In the final moments of Paola Vera’s album Addicted, she sings “Now that I’ve found you time stands still, every day feels new.” There is stillness, hope, and a sense of transformation. This is who she is today, in this moment. New love blossoms. New life emerges.
But before arriving in this quiet cathartic space, she has traveled across culture and language, through a kind of tumult that is not unfamiliar to anyone with a dream in their heart, but particularly those of us who strive for creative expression.
As Paola writes in her liner notes, “since my last album I have moved to a new country, learned a new language, and had the chance to fall hopelessly in love (several times) – all forming part of my journey which you will hear and experience more about on this album.”
Listening to Addicted one gets the sense of this journey playing out in real time. Though this album was recorded in the French countryside that Paola now calls home, it was not so long ago that she was a jazz, r&b and pop singer living in London, a regular fixture on several scenes, fitting in the cracks between genres.
Vera is an accomplished pianist, singer, teacher and songwriter who was raised on a rich variety of music. She moves easily across a large vocal range, sometimes dipping down into a rich chest often reserved for gospel singers, sometimes meeting us in a light whisper, and other times belting. Her piano playing never overshadows the voice but is always impeccable and supportive.
Like so many artists of her generation, her challenge has always been to find an original point of view that captures all of her various influences and inspirations. And that process can be painful.
The album opens with a suite of songs that address that challenge and explore the edges her artistic life in London. Nostalgia (“One last time”), romance (“Get out my face”), work (“If things were easy”), hope (“One day”), and faith (“More than meets the eye”) are all in play. It’s uphill both ways, and she toes the line between exasperation and optimism. But there is a sense of opening and of expectation in these songs.
Musically she walks the line here as well, between pop ballads, soul jams, and jazz sophistication. Always leaning one way or the other, but never straying too far from the essential elements of piano, bass and drums. At the heart of it these are songs, independent of category or genre.
Then a moment of reckoning arrives on the album. She finds new love but she’s not ready to give up her struggle. The Gospel tinged “Fight Or Surrender” is a turning point.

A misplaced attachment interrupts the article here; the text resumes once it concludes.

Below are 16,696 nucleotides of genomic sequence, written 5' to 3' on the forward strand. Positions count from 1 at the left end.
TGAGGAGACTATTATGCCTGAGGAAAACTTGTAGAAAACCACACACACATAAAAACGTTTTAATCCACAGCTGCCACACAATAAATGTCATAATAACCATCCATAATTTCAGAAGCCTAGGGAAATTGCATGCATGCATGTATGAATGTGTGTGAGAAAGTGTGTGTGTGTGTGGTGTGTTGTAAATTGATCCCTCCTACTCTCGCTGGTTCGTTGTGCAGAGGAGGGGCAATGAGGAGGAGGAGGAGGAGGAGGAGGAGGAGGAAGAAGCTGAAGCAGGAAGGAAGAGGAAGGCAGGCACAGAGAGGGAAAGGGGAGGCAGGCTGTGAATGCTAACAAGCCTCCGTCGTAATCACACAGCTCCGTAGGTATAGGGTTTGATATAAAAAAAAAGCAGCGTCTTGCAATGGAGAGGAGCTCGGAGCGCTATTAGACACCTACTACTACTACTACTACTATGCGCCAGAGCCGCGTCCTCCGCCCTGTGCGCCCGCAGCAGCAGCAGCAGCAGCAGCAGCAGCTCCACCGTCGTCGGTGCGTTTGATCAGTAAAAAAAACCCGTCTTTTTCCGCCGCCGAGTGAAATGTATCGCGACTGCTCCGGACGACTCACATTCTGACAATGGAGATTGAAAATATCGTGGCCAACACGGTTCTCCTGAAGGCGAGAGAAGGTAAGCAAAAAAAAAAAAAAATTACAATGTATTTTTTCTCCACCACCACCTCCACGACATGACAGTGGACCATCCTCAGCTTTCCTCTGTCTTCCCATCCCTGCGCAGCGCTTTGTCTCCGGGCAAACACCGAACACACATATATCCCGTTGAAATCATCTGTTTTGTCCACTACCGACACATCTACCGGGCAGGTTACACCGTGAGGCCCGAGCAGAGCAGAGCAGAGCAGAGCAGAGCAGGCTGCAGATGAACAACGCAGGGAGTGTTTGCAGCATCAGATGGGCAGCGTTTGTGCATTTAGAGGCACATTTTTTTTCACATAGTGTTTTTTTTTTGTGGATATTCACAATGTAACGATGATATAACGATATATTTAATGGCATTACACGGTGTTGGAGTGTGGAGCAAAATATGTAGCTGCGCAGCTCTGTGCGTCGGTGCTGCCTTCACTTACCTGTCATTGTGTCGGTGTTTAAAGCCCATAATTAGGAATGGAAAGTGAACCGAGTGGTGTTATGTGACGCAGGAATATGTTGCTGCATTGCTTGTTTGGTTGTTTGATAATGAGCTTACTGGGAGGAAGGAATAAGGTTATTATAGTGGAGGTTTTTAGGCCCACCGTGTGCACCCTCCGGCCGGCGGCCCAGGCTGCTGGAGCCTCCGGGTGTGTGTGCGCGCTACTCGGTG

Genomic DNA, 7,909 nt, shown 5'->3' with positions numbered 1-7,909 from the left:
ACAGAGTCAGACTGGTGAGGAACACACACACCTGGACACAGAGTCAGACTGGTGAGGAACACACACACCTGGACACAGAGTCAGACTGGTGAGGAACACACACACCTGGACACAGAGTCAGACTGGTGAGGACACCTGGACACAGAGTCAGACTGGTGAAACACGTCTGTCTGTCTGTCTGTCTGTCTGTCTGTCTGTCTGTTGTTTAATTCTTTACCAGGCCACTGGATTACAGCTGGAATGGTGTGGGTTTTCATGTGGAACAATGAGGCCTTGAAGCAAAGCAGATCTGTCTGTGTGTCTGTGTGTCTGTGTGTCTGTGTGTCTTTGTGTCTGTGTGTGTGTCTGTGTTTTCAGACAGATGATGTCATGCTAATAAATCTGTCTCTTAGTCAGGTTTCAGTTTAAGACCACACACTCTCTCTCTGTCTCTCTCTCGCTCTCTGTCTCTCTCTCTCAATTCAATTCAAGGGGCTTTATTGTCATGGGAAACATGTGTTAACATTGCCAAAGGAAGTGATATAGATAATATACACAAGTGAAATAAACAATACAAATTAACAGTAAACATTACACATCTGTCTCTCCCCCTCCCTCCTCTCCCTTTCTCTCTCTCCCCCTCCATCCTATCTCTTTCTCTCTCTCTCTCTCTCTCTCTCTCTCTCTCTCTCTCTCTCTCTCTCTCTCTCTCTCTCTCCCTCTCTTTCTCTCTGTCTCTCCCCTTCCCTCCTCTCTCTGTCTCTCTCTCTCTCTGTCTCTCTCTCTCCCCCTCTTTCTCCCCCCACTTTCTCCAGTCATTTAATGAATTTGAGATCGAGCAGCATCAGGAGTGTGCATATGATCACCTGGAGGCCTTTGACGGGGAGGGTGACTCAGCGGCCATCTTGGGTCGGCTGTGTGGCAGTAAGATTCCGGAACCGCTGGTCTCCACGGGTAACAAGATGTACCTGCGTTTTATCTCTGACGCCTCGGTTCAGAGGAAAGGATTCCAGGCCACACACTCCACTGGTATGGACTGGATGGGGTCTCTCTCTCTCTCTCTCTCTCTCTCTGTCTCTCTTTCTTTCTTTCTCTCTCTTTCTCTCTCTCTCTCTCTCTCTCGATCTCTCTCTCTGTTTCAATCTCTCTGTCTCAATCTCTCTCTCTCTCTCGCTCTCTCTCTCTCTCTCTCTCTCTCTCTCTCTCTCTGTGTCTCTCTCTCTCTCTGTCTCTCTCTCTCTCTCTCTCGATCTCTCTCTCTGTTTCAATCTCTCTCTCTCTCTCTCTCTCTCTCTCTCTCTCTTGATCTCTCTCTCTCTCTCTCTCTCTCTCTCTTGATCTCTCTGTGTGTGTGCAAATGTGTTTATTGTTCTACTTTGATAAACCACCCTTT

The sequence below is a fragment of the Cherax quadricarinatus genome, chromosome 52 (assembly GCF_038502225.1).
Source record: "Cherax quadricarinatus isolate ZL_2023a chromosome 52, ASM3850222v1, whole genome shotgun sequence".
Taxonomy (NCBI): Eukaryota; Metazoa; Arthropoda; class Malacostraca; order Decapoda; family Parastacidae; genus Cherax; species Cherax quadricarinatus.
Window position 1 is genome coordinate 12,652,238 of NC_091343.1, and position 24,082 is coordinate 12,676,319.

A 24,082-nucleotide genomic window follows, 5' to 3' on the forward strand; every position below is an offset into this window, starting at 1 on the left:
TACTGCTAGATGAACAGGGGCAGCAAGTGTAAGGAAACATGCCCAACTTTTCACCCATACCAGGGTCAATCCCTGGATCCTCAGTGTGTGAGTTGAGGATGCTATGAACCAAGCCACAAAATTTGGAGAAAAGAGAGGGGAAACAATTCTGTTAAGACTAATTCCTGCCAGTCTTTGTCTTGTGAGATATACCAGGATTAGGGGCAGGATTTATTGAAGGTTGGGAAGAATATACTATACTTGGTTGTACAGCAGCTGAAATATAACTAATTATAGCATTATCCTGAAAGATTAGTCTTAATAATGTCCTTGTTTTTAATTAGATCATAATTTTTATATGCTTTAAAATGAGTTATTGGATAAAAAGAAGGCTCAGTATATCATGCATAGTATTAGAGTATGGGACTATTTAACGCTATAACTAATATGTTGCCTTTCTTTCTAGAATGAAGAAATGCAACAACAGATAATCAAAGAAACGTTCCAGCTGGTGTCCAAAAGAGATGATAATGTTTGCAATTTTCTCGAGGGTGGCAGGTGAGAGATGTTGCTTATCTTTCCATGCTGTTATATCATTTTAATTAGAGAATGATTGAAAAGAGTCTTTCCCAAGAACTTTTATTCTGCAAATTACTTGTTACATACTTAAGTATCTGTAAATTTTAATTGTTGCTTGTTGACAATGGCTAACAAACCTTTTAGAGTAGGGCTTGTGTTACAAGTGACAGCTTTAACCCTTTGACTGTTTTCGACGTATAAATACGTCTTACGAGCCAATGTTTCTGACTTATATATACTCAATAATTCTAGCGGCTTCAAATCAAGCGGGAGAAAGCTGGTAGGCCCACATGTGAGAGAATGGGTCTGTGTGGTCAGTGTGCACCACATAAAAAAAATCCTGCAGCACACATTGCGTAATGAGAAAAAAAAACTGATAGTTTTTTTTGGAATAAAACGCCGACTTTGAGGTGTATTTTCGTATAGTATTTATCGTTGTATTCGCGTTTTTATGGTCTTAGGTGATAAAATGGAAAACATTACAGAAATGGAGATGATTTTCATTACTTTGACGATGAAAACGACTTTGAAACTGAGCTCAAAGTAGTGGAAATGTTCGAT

She writes, “I’ll give myself to you when you lose yourself too.” She may be singing to a lover, or maybe to the listener. In either case, Adrien Camaret’s blistering guitar solo is worth waiting for.
Now the wheels are on the tracks. The artist has found a new muse and a new sense of confidence, and nowhere is this reflected more than in the title track “Addicted”. It’s funky, dirty and a little nasty too. This is where she hits her stride. It captures both the London soul sound that delivered her here, but also the organic simplicity of the French country life she now lives. The sound is supported nicely by drummer (and producer) Emmanuel Feramus’ organic groove and bassist Antoine Arroyo’s crunchy pocket.
Perhaps my favorite moment on the album is one of the more restrained “Home”. The simple, direct and elegant song captures Vera at her most unadorned. Underneath it all, she may truly be a torch singer. The melody is both familiar and somewhat surprising; this is exactly how I think of Paola. And as a special bonus the great British trumpeter Quentin Collins makes his lush appearance here as well.
But just as in real life, moments of peace are often followed by chaos. After the calm comes the storm, and wherever you go there you jolly well are. Paola finds herself back in the “Rat Race” waiting for a guiding light. She sings, “Years have past but still no sign. I’ve been searching far and wide only to find you’ve been there all along.” I choose to believe she’s singing to her best self here.
Ultimately we arrive at that moment of stillness and peace in which the dust settles in the rear view and the armor is dropped. That brings us back to “Now That I Found You” in which real peace is achieved in beautiful simplicity.
The journey is ongoing for Paola Vera, and wherever she goes next, one can only hope she will continue to take us with her.
Text: Leo Sidran
Purchase: PaolaVera.com Music - (Editors note: Watch out for Paola’s new single ‘Rise Up’ – out in December 2017)
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